A presidential statement is the lowest form of Security Council “action” – even lower than a Chapter VI resolution, which can be safely ignored since it doesn't carry any form of sanction, either economic or military. Only Chapter VII resolutions may be accompanied by the latter.

The US/EU are now pressing for a Chapter VII resolution, initially one without any sanctions. At the time of writing, Russia and China are resisting this proposal – as veto-wielding members of the council, either one of them is in a position to prevent the US/EU getting their way on the council.

The purpose of pressing for a Chapter VII resolution is to transform a request to Iran from the IAEA Board to voluntarily suspend its enrichment-related activities – a request that Iran could legitimately refuse – into a mandatory demand by the Security Council, a demand that might eventually be backed up by economic sanctions.

The US/EU are conscious of the shaky ground on which they currently stand in asking Iran to suspend enrichment. They know full well that Iran is within its rights in refusing to take any of the steps “required” of it by the IAEA Board, since these steps are not required of it by the NPT. Understandably, therefore, the US/EU are anxious to move onto more solid ground where the Security Council orders Iran to take these steps in a Chapter VII resolution.

Amending the NPT

If Iran is forbidden to enrich uranium by a Chapter VII resolution, it is tantamount to amending the NPT, without Iran's consent, to take away Iran's right to engage in nuclear activities for peaceful purposes. The wording of Article IV(1) of the NPT would in effect become:
“Nothing in this Treaty shall be interpreted as affecting the inalienable right of all the Parties to the Treaty, except Iran, to develop research, production and use of nuclear energy for peaceful purposes without discrimination and in conformity with Articles I and II of this Treaty.”
The Security Council should be in the business of upholding generally accepted international rules. But, in this case, the US/EU is attempting to get the council to amend the NPT, the generally accepted international rules on nuclear activities, to make an exception to the disadvantage of one state, Iran.

Iran a threat to peace?

Chapter VII resolutions are supposed to be passed by the Security Council in order to deal with situations that are a “threat to the peace”. This is set out in Article 39, the first article in Chapter VII of the UN Charter. So, prior to the passing of a Chapter VII resolution, Iran must be deemed to be a “threat to peace”.

At a press conference on 28 April 2006, John Bolton, the US Ambassador to the UN, was asked what case could be made that Iran constituted such a threat. He replied:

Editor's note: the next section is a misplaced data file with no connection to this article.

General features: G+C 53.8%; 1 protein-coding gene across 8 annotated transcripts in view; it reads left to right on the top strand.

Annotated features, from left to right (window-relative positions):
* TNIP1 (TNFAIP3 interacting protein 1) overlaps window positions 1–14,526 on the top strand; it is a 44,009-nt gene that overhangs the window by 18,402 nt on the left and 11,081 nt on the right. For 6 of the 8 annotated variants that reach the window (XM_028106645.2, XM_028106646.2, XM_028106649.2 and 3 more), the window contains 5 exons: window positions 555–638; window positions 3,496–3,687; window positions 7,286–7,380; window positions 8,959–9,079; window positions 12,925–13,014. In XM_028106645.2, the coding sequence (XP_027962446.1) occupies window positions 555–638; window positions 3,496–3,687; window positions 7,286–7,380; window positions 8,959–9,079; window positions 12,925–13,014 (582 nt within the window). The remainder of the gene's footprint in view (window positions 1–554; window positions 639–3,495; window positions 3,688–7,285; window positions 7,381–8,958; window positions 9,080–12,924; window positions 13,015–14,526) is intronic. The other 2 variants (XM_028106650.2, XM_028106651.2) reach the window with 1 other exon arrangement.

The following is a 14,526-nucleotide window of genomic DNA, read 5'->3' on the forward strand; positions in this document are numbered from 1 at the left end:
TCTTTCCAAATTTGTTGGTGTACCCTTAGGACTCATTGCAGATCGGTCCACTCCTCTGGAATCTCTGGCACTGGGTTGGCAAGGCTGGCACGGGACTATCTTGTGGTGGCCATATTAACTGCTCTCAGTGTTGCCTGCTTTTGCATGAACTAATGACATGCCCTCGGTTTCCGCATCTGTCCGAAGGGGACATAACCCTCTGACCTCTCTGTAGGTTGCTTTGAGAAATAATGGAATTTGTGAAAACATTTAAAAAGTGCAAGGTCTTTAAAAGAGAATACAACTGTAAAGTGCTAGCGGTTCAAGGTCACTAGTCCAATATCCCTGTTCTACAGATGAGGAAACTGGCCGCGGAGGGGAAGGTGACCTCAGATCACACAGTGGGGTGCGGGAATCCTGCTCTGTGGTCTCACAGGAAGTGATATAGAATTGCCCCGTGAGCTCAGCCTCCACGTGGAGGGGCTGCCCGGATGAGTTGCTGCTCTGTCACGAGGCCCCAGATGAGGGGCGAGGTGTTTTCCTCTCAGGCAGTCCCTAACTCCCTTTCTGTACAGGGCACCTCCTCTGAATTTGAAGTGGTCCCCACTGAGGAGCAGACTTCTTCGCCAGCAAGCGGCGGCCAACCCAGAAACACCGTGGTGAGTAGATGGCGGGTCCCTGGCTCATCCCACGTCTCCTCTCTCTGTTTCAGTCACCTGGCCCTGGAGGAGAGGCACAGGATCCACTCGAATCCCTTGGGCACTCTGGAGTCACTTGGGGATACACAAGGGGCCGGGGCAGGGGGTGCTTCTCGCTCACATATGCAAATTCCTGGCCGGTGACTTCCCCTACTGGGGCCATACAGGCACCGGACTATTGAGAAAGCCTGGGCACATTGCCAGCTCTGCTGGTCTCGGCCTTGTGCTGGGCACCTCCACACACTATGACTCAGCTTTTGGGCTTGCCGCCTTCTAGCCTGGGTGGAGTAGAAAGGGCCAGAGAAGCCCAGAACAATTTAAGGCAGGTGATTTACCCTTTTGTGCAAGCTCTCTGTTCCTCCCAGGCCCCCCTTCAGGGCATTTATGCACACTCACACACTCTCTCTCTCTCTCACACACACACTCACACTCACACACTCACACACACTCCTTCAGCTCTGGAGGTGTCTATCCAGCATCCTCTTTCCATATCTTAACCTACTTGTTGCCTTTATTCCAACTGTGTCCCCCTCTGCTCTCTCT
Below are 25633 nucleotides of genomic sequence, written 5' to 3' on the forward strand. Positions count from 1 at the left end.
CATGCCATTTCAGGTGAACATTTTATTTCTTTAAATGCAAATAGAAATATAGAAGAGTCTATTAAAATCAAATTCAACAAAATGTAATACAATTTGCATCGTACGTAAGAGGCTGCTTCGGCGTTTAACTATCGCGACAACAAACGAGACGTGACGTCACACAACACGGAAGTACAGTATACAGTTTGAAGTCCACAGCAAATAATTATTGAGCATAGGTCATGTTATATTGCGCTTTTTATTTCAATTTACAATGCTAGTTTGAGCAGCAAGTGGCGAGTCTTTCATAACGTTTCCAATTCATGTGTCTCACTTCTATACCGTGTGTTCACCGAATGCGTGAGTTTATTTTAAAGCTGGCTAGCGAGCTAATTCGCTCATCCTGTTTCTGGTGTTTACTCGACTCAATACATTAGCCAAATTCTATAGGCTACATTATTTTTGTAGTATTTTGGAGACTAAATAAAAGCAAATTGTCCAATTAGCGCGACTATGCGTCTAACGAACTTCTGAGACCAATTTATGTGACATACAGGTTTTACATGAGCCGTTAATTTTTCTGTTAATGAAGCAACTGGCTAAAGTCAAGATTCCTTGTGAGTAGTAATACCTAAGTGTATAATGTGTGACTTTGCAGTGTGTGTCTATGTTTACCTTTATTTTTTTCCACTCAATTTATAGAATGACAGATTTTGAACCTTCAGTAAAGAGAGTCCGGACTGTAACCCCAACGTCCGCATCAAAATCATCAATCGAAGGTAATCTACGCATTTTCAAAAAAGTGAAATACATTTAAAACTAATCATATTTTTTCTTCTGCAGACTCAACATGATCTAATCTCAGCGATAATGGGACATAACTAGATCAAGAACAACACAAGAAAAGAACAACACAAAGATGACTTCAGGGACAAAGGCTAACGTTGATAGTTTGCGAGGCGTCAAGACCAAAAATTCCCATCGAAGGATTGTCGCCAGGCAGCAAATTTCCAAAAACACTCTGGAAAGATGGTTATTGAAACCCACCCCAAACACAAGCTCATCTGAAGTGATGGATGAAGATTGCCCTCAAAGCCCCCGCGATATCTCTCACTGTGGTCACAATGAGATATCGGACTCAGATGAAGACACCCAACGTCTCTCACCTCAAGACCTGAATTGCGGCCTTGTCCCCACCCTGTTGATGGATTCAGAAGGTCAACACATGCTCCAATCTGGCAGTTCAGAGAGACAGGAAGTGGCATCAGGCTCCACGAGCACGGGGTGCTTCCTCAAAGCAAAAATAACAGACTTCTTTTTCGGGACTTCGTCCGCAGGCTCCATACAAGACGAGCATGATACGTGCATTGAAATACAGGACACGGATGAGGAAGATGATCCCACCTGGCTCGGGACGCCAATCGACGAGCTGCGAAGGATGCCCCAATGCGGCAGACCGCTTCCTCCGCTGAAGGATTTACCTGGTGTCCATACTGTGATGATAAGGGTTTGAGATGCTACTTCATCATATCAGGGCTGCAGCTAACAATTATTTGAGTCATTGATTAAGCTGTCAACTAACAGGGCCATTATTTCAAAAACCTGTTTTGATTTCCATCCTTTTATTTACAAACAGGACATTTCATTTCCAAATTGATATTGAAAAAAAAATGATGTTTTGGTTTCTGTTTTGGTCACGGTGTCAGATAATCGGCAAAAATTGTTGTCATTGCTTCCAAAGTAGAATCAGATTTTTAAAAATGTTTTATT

“I think that the evidence of Iran's efforts to acquire nuclear weapons, its extensive program to achieve a ballistic missile capability of longer and longer range and greater accuracy, constitutes a classic threat to international peace and security, especially when combined with Iran's long status as the world's leading state sponsor of terrorism.”

He should think before opening his mouth. If the possession of nuclear weapons and ballistic missiles is a measure of a state's “threat to peace”, then John Bolton has the privilege of representing the biggest “threat to peace” in the world – by a distance. And Iran is way, way behind.

Yet the US and the EU is about to press the Security Council to deem Iran a “threat to the peace”, something which it has never done to Israel. (Chapter VII resolution has never been passed against Israel, despite its possession of nuclear weapons and its ballistic missile capability, not to mention its invasion of every one of its neighbours at one time or another, and its annexation of bits of them.)

The supreme irony of this is that the US and the UK, which invaded Iraq in 2003 causing the deaths of tens of thousands of people, are taking the lead in the indictment of Iran as a “threat to peace”. They invaded and occupied Iraq without being deemed a “threat to peace” by the Security Council, because both of them wield a veto on the council. By the same token, Israel has never been deemed a “threat to peace” by the council, because it has a veto-wielding friend in Washington.

There could hardly be a better illustration of the fundamental flaw at the heart of the UN system, where the five veto-wielding members of the Council can invade any country they like without fear of being deemed a “threat to peace”, let alone being subjected to economic or military sanctions, by the council.

The corollary of this is that, if the five veto-wielding members of the Security Council decide to gang up on an ordinary UN member, with no veto and no special friend with a veto, it can be declared to be a “threat to the peace” without the slightest justification.
It remains to be seen if Russia and China allow this to happen to Iran.

∏ More: